Ali Shaheed Muhammad
Ali Shaheed Muhammad was born and raised in Bedford Stuyvesant, Brooklyn. At an early age Ali became fascinated with music. His earliest memory of this fascination was toting around a yellow Mickey Mouse transistor radio he received as a gift. "I brought that with me everywhere; I was comforted by the sounds that came from that little box," he says. Other memories lead to house parties his mother would throw where his Uncle Mike would deejay. It was at one of these parties that the then eight-year-old Ali took control of the mixer and turntables and began his life long musical journey. Ali went from local neighborhood deejay to a world-renowned producer and musician, forming not one but two popular bands.
The first group, A Tribe Called Quest, was where "Mr. Muhammad" partnered up with band mates Q-Tip and Phife. The hip-hop trio recorded five albums. Two stand incontestable as hip-hop classics. Their innovation changed the sound of hip-hop and R & B with jazzy, melodic beats. Tribe exited the world via the same stage as The Beatles and The Police, but their influence still lives with artists like D'Angelo, Common, Erykah Badu, Jill Scott, The Roots and Musiq.
After Tribe, Ali co-founded a new super trio named Lucy Pearl. Here with band members Dawn Robinson and Raphael Saadiq, he was able to explore more of his music abilities. Lucy Pearl fused funk, rock, R & B and hip-hop bringing a new energy and sound which remains to be duplicated.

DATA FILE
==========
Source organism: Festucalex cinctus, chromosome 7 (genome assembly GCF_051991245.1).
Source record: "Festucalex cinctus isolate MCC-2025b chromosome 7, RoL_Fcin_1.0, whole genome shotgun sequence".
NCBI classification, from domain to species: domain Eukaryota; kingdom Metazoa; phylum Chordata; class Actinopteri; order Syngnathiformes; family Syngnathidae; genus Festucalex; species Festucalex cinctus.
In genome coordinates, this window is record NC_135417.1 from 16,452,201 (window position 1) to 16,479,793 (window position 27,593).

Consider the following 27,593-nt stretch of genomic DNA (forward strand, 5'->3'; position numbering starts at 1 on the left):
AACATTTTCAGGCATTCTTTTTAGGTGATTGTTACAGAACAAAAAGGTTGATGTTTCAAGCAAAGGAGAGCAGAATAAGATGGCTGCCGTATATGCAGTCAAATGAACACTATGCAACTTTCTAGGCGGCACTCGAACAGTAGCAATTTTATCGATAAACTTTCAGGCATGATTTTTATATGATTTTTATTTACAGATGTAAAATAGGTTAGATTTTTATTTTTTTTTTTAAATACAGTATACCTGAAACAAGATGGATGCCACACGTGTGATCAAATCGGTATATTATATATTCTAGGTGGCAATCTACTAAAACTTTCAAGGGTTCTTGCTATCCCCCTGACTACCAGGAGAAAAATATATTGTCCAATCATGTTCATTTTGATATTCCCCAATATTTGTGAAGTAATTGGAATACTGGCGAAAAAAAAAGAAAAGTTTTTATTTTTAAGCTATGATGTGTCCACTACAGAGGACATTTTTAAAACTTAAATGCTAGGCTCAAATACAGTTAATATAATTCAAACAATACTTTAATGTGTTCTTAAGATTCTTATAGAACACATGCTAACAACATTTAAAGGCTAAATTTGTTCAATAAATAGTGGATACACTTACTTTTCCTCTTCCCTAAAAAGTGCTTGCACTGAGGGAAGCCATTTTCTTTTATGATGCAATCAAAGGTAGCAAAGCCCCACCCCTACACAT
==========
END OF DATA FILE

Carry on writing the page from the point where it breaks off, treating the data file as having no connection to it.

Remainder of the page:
Ali is also a 4-time Grammy nominee -- twice with A Tribe Called Quest, once for works with D'Angelo and once for Lucy Pearl. With plenty of production credits, no Grammy wins and two defunct groups, what is left for the DJ with plenty more music in his soul?
'Shaheedullah & Stereotypes', that's what's next with his new association with Penalty Recordings. The mission here became to create a CD that would capture Ali's vast musical influences as well as spotlighting the DJ's vocal capabilities. Ali says, "I wanted to shatter the conception that I was just a DJ or that I only make a jazzy brand of music. I'm influenced by groups like Black Star, J-Live, Radiohead, Coldplay, Basement Jaxx, Issa Bagayogo, and 1 Giant Leap. It wouldn't be me if I expressed only one side of music."
"I am also Muslim and my beliefs were sure to manifest here. I just didn_t want to come off too radical," he adds. Considering the present negative media portrayal of Muslims, it is clear to see the ambition to set things straight. The title is meaningful to Ali and reflects his determination. The word Shaheedullah means witness of God. It was to be his middle name but his mother felt it was too long, and to his father's displeasure, the name was shortened. "I'm seeking the Gardens of Heaven and I can't get there leaving a legacy of B.S. in my music".
The beginning of this project was met with a new challenge. Ali never worked without the support of others. "I had to have the vision and sculpt it on my own – whoa! - that was different and stimulating," says Ali. He sought out a few friends like Stokley Williams of Mint Condition, Chris Dave (Mint Condition, Kenny Garrett), K Jay (The Foundation), Sy Smith (Psychosoul, Star 69), Chip (Fu-Schnickens), Uncle Mike and a few more musicians to make the vision complete.
Ali says, "Shaheedullah & Stereotypes' is the first phase of a bigger musical journey." So far the journey is intimate, thought provoking, tranquil, head nodding and beautiful. A freshman with a thesis so complete surely leaves one to wonder where this journey will reside. Did someone say, journey to a Tribe reunion, what's up with Lucy Pearl? Ali responds, "one mission at a time." Indeed there is a strong foundation built by this mission. "Tribe fans come get a sip, " Ali closes.